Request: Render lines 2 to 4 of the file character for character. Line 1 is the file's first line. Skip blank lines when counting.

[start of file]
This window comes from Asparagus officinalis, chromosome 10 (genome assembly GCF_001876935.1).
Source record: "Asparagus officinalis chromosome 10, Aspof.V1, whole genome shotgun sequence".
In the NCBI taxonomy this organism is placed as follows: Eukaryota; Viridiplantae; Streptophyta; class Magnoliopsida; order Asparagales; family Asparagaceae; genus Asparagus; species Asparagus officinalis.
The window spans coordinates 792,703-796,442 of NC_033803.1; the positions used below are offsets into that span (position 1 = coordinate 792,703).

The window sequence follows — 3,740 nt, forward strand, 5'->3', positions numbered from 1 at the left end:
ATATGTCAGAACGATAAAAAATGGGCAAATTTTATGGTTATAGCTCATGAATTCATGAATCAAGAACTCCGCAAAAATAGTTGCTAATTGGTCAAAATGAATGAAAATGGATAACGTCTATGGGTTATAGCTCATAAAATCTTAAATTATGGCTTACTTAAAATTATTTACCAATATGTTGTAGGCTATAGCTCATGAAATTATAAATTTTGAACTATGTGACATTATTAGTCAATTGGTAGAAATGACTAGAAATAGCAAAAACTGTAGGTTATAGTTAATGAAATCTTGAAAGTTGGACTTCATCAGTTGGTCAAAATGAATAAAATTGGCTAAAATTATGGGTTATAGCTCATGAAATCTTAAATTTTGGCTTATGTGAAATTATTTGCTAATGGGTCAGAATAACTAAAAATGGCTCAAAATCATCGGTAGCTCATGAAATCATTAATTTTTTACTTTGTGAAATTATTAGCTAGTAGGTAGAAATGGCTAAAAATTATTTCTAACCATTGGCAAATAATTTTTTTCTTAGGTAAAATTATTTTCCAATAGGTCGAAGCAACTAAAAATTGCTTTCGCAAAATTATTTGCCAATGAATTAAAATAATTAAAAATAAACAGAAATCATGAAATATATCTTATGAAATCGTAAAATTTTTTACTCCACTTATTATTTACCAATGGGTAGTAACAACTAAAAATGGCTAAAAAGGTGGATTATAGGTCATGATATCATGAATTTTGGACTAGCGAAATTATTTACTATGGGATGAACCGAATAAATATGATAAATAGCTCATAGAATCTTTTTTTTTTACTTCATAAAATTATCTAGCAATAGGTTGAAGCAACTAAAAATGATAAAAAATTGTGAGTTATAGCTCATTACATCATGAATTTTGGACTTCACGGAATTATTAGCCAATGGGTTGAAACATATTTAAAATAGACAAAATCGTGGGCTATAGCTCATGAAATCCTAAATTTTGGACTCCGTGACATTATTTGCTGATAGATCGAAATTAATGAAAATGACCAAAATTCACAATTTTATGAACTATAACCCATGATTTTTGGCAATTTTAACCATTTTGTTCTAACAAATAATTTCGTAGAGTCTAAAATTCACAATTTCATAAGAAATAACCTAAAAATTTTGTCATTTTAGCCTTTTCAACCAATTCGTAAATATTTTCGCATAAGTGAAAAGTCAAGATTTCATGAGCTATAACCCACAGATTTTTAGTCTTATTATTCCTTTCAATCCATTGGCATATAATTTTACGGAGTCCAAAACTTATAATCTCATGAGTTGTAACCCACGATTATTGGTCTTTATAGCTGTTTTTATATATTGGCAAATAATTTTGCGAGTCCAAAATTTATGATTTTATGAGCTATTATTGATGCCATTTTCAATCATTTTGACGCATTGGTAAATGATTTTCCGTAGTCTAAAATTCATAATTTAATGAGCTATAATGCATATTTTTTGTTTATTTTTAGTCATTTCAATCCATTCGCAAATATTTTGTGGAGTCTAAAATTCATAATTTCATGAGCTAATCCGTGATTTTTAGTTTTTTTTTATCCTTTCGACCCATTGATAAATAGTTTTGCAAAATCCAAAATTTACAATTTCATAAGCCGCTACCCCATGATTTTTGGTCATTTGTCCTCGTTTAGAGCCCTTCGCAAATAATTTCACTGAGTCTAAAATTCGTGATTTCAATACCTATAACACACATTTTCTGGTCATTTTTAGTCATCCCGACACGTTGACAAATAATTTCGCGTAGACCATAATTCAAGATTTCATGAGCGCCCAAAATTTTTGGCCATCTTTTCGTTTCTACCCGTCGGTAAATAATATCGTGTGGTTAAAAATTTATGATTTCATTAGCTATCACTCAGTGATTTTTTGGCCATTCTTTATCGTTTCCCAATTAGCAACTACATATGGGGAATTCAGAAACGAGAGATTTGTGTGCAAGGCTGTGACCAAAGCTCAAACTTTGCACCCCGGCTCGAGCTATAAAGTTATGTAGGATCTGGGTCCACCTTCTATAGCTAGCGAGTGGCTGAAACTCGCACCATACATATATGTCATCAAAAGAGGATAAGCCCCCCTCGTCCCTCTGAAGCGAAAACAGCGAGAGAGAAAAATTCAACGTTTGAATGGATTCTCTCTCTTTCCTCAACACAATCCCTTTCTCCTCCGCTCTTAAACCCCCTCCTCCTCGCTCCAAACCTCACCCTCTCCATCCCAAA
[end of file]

Source record: "Asparagus officinalis chromosome 10, Aspof.V1, whole genome shotgun sequence".
In the NCBI taxonomy this organism is placed as follows: Eukaryota; Viridiplantae; Streptophyta; class Magnoliopsida; order Asparagales; family Asparagaceae; genus Asparagus; species Asparagus officinalis.
The window spans coordinates 792,703-796,442 of NC_033803.1; the positions used below are offsets into that span (position 1 = coordinate 792,703).